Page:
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Chris Krebs weighs in on zero trust, FBI web shell removal

Regarding the FBI action to silently remove web shells from vulnerable Exchange Servers, former CISA director Chris Krebs said he expects to see the action again if appropriate.

Former CISA director Chris Krebs gave his thoughts on various cybersecurity issues Wednesday during a keynote at Gartner's IT Symposium/Xpo including zero trust and the FBI's decision to remove web shells without victim consent during the earlier days of the Microsoft Exchange Server attacks.

Krebs' keynote, titled "Defend Today, Secure Tomorrow" led Day 3 of the Gartner event. It featured an interview between Gartner vice president and fellow emeritus Neil MacDonald and Krebs, who now leads the cyber consulting firm Krebs Stamos Group with former Facebook chief security officer Alex Stamos.

Krebs was the first director of the Cybersecurity and Infrastructure Security Agency (CISA). He remained in his post from November 2018 until last November, when he was fired by former U.S. President Donald Trump for speaking out against Trump's unfounded claims of voter fraud.

The former CISA director spoke on a matter of issues during the session, primarily involving the government and its role in building a more secure nation. One of the more notable moments came when Krebs was asked about a court-authorized effort announced in April in which the FBI removed hundreds of web shells in Exchange Servers vulnerable to ProxyLogon without the consent of impacted server owners.

Christopher Krebs, former director of the U.S. Cybersecurity and Infrastructure Security AgencyChristopher Krebs

Krebs said the act was part of an operation to seize evidence, and that since it was "wildly successful," he expects the bureau to do it again in the future as appropriate.

"As far as I can tell, and from the number of conversations I've had, it was a wildly successful operation with almost no collateral damage," Krebs said. "I would expect going forward is, if this was the initial test case, I would expect on large-scale activities, like the Exchange attack, the FBI to follow the same playbook. But again, it was very disciplined, they had significant guardrails on the operation. And it was successful with minimal cascading effects."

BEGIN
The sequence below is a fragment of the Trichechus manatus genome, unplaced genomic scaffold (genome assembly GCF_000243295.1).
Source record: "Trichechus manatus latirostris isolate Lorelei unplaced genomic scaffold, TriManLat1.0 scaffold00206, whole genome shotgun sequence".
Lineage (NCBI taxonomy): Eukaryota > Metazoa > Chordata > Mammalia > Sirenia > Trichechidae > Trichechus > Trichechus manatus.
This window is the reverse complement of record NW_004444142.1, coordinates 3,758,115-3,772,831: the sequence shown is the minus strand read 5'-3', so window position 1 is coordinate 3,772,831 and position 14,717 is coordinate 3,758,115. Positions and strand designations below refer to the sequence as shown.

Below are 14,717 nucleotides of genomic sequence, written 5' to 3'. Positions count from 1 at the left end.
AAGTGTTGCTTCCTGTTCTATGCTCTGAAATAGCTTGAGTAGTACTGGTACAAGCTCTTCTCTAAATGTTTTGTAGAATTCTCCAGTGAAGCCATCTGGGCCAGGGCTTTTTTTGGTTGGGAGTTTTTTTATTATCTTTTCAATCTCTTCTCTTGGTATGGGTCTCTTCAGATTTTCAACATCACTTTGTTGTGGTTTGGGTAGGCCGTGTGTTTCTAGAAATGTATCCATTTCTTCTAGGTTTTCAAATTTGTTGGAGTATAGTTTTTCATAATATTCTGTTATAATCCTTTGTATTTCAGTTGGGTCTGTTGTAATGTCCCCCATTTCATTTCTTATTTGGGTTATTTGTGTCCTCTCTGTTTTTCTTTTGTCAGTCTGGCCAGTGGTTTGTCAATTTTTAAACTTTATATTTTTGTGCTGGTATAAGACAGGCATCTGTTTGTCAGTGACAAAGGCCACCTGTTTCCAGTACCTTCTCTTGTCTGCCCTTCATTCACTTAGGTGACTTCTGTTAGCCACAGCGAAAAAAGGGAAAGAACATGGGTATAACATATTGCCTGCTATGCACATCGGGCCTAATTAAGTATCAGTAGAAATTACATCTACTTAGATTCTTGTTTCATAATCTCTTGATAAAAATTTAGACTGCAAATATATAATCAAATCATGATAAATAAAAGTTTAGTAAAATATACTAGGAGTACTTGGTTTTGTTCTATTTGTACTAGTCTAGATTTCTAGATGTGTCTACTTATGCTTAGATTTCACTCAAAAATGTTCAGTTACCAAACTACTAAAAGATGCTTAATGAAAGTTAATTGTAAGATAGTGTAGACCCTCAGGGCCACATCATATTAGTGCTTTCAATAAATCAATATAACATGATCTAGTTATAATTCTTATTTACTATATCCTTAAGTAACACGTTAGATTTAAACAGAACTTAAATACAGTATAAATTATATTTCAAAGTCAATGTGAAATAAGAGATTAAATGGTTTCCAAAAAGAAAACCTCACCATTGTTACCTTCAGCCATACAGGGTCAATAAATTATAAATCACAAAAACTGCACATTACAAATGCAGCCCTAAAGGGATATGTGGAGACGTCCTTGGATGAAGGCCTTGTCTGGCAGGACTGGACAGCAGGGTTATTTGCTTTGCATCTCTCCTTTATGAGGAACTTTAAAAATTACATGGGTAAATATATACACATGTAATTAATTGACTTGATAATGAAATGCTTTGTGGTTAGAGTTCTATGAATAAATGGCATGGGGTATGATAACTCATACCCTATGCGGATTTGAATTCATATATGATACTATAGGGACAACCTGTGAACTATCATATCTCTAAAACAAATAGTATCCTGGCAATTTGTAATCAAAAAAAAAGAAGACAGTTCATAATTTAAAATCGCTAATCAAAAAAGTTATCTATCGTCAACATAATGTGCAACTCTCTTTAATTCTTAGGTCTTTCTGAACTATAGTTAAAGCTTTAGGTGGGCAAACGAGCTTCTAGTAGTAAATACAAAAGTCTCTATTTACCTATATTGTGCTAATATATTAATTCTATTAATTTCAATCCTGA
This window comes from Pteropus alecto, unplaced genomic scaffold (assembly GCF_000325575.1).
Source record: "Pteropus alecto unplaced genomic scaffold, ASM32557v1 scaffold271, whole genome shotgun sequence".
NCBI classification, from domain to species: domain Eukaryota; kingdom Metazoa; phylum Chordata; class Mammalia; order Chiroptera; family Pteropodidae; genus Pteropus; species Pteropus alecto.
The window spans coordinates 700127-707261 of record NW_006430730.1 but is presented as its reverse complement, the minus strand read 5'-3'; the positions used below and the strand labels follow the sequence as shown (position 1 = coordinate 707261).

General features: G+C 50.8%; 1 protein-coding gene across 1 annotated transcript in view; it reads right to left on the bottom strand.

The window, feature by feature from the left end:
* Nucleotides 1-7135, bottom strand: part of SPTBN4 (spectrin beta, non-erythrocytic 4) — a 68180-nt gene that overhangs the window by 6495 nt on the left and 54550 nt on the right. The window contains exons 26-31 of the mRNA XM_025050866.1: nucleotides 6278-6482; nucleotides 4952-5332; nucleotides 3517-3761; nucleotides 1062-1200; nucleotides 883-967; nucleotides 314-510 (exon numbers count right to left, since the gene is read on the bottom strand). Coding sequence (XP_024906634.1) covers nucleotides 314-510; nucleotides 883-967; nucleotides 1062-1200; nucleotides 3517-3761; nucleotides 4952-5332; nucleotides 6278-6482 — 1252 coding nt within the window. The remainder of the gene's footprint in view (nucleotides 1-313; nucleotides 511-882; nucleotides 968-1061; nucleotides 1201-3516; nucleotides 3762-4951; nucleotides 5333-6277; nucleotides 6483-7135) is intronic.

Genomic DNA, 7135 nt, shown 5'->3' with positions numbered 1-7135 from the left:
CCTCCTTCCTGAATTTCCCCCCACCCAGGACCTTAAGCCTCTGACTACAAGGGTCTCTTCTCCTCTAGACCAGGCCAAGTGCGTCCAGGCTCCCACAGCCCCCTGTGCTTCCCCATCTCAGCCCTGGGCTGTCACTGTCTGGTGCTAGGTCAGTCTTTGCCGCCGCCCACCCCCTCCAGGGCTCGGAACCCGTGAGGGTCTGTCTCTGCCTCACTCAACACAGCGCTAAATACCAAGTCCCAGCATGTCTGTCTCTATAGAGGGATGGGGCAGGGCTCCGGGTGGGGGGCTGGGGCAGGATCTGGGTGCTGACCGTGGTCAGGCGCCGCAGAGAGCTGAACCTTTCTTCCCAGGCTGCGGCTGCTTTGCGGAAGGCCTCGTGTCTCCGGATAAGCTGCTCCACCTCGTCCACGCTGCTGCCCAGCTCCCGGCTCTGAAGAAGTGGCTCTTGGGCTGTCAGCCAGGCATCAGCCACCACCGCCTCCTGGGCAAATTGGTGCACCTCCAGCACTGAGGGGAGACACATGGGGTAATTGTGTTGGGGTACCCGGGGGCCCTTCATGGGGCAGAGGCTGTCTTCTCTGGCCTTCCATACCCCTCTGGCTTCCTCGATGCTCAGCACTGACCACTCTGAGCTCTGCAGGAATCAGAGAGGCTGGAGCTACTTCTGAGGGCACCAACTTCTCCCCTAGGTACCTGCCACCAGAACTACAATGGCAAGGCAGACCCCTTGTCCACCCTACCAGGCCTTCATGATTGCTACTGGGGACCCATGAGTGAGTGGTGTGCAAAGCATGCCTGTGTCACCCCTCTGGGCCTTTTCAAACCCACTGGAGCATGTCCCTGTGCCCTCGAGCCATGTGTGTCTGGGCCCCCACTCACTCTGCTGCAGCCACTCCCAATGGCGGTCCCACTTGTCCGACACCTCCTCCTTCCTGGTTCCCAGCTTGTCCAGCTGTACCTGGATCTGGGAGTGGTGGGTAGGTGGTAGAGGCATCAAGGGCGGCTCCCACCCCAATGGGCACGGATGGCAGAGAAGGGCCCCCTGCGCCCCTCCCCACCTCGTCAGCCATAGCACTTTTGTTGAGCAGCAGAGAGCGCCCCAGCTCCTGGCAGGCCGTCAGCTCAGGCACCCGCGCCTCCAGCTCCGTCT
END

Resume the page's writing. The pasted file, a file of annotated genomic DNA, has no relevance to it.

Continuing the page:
Krebs also weighed in on zero trust, the security practice and strategy that removes implicit trust and requires strict user authentication methods to implement. President Joe Biden required federal agencies to implement a plan for zero-trust architecture in his major executive order strengthening cyberdefenses that was signed in May.

The former CISA head advocated for the practice and called it "one of your best tools to secure your own environment."

"Zero trust, some might consider it a branding exercise. And certainly I think some products are probably pitching it a little bit more narrow or myopically than it than it deserves," Krebs said. "But I would think about zero trust as exactly what the two words combined tell you. You can't trust the things that are on your network, particularly with this interjection of all the third-party services that we're using. And so, you should go about validating and verifying and each and every transaction."

On ransomware, Krebs said that he stood "staunchly" in the "do not pay" camp, and gave three reasons why: One, the victim is conducting business with a criminal; two, the ransomware decryptors don't always work; three, the victim is investing in a criminal enterprise's ability to cause further damage. He advised businesses with a board to figure out a response plan now, including whether the company will pay, because "when you have that bad day, half the board's probably going to be in Malibu or something like that. You're not going to be able to contact them."

At the end of the presentation, MacDonald asked Krebs for his advice on how CIOs can take advantage of the increased visibility boardrooms have on the importance of cybersecurity.

Though Krebs didn't give direct advice, he made two observations: One, that recent large-scale cyberattacks were "game changers for awareness." And two, that there aren't many meaningful metrics to convey risk to the boardroom.

"The biggest problem or challenge I see right now is that we still don't have good, meaningful metrics for conveying risk to the board. Everybody has struggled with this problem," Krebs said. "Do you do the volleyball charts [or] red, yellow, green? Nobody believes if you give them green, it just frustrates them if you give them red, and if you show them all yellow, what does that even mean? Similarly, percentages. Click-through rates on phishing test. Well, hey, we went from 15% to only 5%, click through, so that's great, yay! Well, who's in the 5%? Oh, it was the CEO. Well, that's bad. So, you know, we have to get better."

Alexander Culafi is a writer, journalist and podcaster based in Boston.

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